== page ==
Creating workplaces where we all watch out for each other

Creating workplaces where we all watch out for each other


MSHA announces findings of March 2024 impact inspections completed at 14 mines with histories of repeated health, safety violations

Inspections identified 74 significant, substantial; 4 unwarrantable failure findings

WASHINGTON – The U.S. Department of Labor announced today that its Mine Safety and Health Administration completed impact inspections at 14 mines in 11 states in March 2024, issuing 199 violations and one safeguard.­­

The agency began conducting impact inspections after an April 2010 explosion killed 29 miners in West Virginia at the Upper Big Branch Mine.

Since 2023, MSHA’s impact inspections have identified 3,333 violations, including 959 significant and substantial and 63 unwarrantable failure findings. An S&S violation is one that could contribute in a significant and substantial way to the cause and effect of a safety or health hazard. Violations designated as unwarrantable failures occur when an inspector finds aggravated conduct that constitutes more than ordinary negligence.

The agency conducts impact inspections at mines that merit increased agency attention and enforcement due to poor compliance history; previous accidents, injuries, and illnesses; and other compliance concerns. Of the 199 violations MSHA identified in March 2024, 74 were evaluated as S&S and four had an unwarrantable failure finding. The agency completed these inspections at mines in Alabama, Colorado, Illinois, Kentucky, Louisiana, Michigan, Oklahoma, Pennsylvania, Utah, Virginia and West Virginia.

“The results of March’s impact inspections uncovered several serious violations, including putting miners at risk of fire and explosion hazards and impeding miners’ ability to escape emergency situations,” said Assistant Secretary for Mine Safety and Health Chris Williamson.

The Crimson Oak Grove Mine — an underground coal mine in Jefferson County, Alabama — was selected for an impact inspection after the mine experienced an elevated citation rate during the previous quarter along with numerous hazard complaints.

Inspectors arrived at the Oak Grove mine on March 20, 2024, and secured the phone systems on the surface that provide communications to the underground mining sections. This stops miners on the surface from calling miners underground to warn them of MSHA’s presence. One inspector stayed on the surface to address safety hazards, another traveled the belt conveyors, and three inspectors and one supervisor traveled underground to both continuous mining machine sections.

The inspection resulted in a total of 39 citations and one order, 18 of which were designated as S&S violations. Specifically, MSHA inspectors found the following conditions existed at the mine:

  • On the surface, inspectors observed numerous conditions and issued 16 violations with seven S&S findings. These conditions include equipment in unsafe operating condition and personal protective equipment not being worn and exposing miners to safety hazards.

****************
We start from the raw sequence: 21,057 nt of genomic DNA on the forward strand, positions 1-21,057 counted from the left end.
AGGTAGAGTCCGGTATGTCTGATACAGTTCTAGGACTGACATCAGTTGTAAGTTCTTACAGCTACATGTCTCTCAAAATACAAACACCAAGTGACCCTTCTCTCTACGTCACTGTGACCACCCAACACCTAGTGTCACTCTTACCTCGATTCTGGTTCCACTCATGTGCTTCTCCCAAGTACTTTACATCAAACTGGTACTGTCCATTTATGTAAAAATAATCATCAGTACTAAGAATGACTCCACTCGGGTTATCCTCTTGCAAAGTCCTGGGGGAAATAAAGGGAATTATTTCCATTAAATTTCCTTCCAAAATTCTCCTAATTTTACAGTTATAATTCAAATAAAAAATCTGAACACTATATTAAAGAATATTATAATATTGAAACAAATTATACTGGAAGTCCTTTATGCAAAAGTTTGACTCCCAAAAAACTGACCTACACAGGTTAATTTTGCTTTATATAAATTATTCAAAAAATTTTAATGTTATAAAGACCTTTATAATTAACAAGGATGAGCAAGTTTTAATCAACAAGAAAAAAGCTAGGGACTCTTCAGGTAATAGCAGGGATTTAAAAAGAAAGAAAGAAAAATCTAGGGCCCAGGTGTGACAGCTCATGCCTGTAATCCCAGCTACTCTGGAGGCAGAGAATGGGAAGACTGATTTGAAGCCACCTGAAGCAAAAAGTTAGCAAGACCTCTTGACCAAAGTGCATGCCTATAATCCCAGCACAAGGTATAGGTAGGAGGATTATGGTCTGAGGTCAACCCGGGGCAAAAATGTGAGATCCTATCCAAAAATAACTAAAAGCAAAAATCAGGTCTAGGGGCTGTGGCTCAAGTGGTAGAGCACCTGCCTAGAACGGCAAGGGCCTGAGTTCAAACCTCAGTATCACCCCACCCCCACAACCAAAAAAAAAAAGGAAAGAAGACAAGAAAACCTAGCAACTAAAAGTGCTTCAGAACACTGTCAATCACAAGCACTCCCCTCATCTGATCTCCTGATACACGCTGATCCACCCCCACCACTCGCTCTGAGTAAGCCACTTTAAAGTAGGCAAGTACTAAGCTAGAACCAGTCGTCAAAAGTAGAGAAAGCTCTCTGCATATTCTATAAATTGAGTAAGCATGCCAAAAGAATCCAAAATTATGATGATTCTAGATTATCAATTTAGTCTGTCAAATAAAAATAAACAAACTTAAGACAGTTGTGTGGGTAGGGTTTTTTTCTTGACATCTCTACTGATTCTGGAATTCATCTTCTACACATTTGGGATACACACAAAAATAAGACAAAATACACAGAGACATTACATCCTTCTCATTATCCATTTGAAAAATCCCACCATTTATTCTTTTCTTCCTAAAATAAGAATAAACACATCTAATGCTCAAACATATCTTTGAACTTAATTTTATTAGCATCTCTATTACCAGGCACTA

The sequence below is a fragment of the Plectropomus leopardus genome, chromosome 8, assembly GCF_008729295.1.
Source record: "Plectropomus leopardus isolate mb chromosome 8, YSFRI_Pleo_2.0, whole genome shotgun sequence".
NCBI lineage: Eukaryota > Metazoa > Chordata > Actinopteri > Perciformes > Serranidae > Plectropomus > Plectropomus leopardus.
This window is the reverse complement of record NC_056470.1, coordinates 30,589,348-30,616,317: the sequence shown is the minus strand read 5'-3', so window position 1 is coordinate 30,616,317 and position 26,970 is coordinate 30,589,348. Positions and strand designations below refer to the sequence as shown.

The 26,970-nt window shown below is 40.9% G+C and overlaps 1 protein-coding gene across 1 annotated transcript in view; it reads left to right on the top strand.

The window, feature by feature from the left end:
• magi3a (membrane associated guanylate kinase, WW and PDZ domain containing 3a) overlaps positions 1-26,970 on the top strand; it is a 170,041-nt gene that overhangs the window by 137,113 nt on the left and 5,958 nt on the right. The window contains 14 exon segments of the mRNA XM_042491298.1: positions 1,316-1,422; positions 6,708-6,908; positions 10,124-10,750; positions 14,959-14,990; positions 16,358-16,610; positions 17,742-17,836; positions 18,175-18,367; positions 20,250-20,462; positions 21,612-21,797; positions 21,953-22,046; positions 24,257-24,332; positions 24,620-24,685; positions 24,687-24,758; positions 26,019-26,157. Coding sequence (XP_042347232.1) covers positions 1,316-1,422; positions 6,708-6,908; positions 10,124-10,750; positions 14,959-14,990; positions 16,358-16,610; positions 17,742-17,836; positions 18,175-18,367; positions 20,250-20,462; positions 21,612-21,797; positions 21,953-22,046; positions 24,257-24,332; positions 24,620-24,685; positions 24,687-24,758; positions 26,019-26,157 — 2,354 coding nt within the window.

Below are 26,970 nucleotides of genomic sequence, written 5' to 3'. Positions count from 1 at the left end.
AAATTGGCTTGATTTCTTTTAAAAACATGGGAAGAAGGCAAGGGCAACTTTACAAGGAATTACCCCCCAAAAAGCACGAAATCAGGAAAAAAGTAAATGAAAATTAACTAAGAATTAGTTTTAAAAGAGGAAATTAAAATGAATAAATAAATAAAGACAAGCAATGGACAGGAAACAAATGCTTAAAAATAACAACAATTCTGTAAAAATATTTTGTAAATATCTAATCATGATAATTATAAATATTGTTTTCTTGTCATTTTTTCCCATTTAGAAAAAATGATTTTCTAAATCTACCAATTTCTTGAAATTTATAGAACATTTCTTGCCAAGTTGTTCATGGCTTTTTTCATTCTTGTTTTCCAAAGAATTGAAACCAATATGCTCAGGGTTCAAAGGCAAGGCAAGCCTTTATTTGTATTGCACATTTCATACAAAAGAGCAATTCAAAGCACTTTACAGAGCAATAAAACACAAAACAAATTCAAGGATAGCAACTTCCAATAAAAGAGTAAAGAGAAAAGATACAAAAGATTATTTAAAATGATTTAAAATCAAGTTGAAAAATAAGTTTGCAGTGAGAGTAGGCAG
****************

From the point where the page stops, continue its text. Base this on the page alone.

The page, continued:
• A 104(g) withdrawal order was issued to a contractor on site for not being properly trained. Section 104(g)(1) of the Mine Act provides for the withdrawal of untrained miners from a mine until they receive the minimum training required by Section 115 of the Mine Act and 30 CFR Part 46 or 48. The purpose of the order is to eliminate the hazard that untrained or inadequately trained miners pose to themselves and others.
  • Underground, inspectors found that the mine was not following the approved roof control plan, exposing miners to the threat of falling rock from the mine’s roof and ribs (side), and loose unsupported pots in the roof, also known as kettle bottoms. MSHA remains vigilant in reminding operators of the importance of following roof control plans, conducting thorough pre-shift and on-shift examinations, as well being alert for changing conditions on the mine site.
    • A sound roof control plan is essential for controlling the roof, face and ribs, including coal or rock bursts in underground coal mines. Each mine operator is required by 30 CFR 75.220 (a) (1) to develop and follow a roof control plan, approved by the district manager, that is suitable to the prevailing geological conditions and the mining system to be used at the mine.
  • Other conditions found by inspectors at the mine include poor maintenance of an escapeway and a lifeline used for safe passage in the event of an emergency, accumulations of combustible materials, damaged ventilation stoppings, permissibility issues on equipment, a damaged guard, not maintaining the fire suppression system on a piece of diesel equipment, electrical equipment defects and inadequate examinations.
    • If not corrected these violations could present a fire or explosion hazard underground or impede miners’ escape in case of an emergency. Importantly, the lifeline standard is required by the Mine Improvement and New Emergency Response Act of 2006, enacted after several fatal accidents in underground coal mines.

McCraren Compliance offers many opportunities in safety training to help circumvent accidents. Please take a moment to visit our calendar of classes to see what we can do to help your safety measures from training to consulting.

Original article published by MSHA